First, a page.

Heading down the street, a million thoughts race through one’s head. Pick up the kids, pay the bills and set the TiVo for that Perfect Strangers marathon. All the while, people race past, each consumed with a similar inner monologue. Attentions drawn inward, everyone focuses on the same thing and yet no one acknowledges or shares this connection with others. For Cirque du Soleil, the people and this possible connection cutting through the anonymity is a wondrous plane of existence full of emotions, empowerment and dreams. In one word, it’s Quidam.
Premiering in April 1996, Quidam (pronounced “key-dom”) is the story of a young girl, Zoé, who wants desperately to connect to the parents who ignore her. Zoé‘s imagination spirits her away to a land of larger-than-life characters that help the child find a voice in her own world. The show opens March 24 in San Jose at the HP Pavilion.
The 52 acrobats, singers and musicians expand on their characters with amazing displays of dance, contortion, balance and strength. These artists, such as Olga Pikhienko, bring their own talents and interests to Cirque du Soleil’s patented blend of theater and circus.
“You are really involved in the creation of your act,” Pikhienko, a hand balancer, told me in a recent interview. In an average day during development of a show, Pikhienko explained, “we take classes—yoga, acting, singing and dance—and then we spend three hours experimenting with our act. Then we work with the choreography and the musical director.”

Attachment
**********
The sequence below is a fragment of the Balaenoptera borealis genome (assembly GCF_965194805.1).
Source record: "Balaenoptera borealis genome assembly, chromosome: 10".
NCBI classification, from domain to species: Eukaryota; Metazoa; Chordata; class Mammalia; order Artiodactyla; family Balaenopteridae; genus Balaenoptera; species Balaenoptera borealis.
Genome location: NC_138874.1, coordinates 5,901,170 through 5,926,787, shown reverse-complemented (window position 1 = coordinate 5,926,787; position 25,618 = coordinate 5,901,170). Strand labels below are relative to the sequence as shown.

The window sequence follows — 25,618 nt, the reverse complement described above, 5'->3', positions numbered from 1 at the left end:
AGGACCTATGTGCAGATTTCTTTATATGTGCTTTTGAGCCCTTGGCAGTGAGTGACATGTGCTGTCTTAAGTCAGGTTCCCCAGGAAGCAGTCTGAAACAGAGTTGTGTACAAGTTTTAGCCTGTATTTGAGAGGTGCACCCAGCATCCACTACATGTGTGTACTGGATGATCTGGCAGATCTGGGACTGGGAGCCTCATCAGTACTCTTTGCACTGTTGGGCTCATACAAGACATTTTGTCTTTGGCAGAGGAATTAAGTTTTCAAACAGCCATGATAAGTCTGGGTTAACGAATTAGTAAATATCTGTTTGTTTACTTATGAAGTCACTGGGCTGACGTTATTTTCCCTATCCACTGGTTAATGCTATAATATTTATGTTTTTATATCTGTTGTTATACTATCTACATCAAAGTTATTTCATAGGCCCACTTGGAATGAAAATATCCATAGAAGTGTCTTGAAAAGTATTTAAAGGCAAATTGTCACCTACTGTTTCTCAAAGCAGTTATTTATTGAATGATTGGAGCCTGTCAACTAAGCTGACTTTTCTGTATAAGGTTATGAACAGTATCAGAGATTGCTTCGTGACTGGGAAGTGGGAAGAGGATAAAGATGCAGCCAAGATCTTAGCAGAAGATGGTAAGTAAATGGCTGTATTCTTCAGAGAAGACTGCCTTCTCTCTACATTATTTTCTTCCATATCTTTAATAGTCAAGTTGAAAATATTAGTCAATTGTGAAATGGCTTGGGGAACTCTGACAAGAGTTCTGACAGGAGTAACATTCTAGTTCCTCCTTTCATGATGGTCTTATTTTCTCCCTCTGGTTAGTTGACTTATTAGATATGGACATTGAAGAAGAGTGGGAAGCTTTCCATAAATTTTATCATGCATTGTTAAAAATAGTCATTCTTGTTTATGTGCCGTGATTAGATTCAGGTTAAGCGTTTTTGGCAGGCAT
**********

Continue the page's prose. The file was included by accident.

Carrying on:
Pikhienko began training as a rhythmic gymnast in Volgograd, Russia, when she was 5 years old. At 11, she began to perform with her father, Alexander Pikhienko, in Moscow’s Nikulin Circus, and the two went on to win numerous prestigious awards, such as a gold medal at the International Festival in Paris in 1992 and a silver medal in Beijing at the World Festival a year later.
A cast member of Quidam from its opening until 2001 and then again from 2006 on, Pikhienko also performed aerial contortion and cloud swing acts, but her favorite is hand balancing, and she draws her inspiration for her act from the creative minds around her: “I listen to the music, trying to create a mood. I think, ‘What is the mood here, what do I want the audience to feel?’”
From here, the choreography is born, so each dancer brings something unique to the stage even if it is the same character in the same show. Drawn from the Latin word meaning “something or someone,” Quidam is identical to the original Big Top show in Montreal. “Everything about the production is the same,” Cirque’s Reggie Lyons said, “but this show is different than other Cirque shows. It came right after Alegria, a light, elegant, baroque show filled with cool blues and silvers, and Quidam has an urban, almost gritty feel to it. I hesitate to say it, but it’s a good type of darkness.”
While the extravagance, mind-blowing movements and over-the-top theatrics are there, Quidam is also unlike any other Cirque du Soleil show in that it deals with real issues and takes place in our world not just in a fantasy realm. Even so, Quidam doesn’t follow a narrative, and the singers use a made-up language to avoid forcing specific ideas or themes on the audience, plus it makes it easier to take the show around the world.
Pikhienko recently left Quidam to help create and perform in a new show called Iris, which opens in Los Angeles in September. Anna Ostapenko now performs the hand-balancing stunts. “The foundation of the act doesn’t change,” Pikhienko explained. “[Anna] began by wanting to do everything the same, but the choreographer, Debra Brown, told her to ‘Leave that alone. Let the movements come from you.’”
As Ostapenko puts her own touch on a character from Zoé‘s imagination, Pikhienko plays out the wishes of the isolated, young girl from Quidam. In Iris, for the first time since she left Russia at the age of 15, a daughter will once again perform onstage with her father.
March 24-27, Thu, 7:30pm, Fri-Sat, 3:30 and 7:30pm, Sun, 1 and 5pm; $32-$115
HP Pavilion, San Jose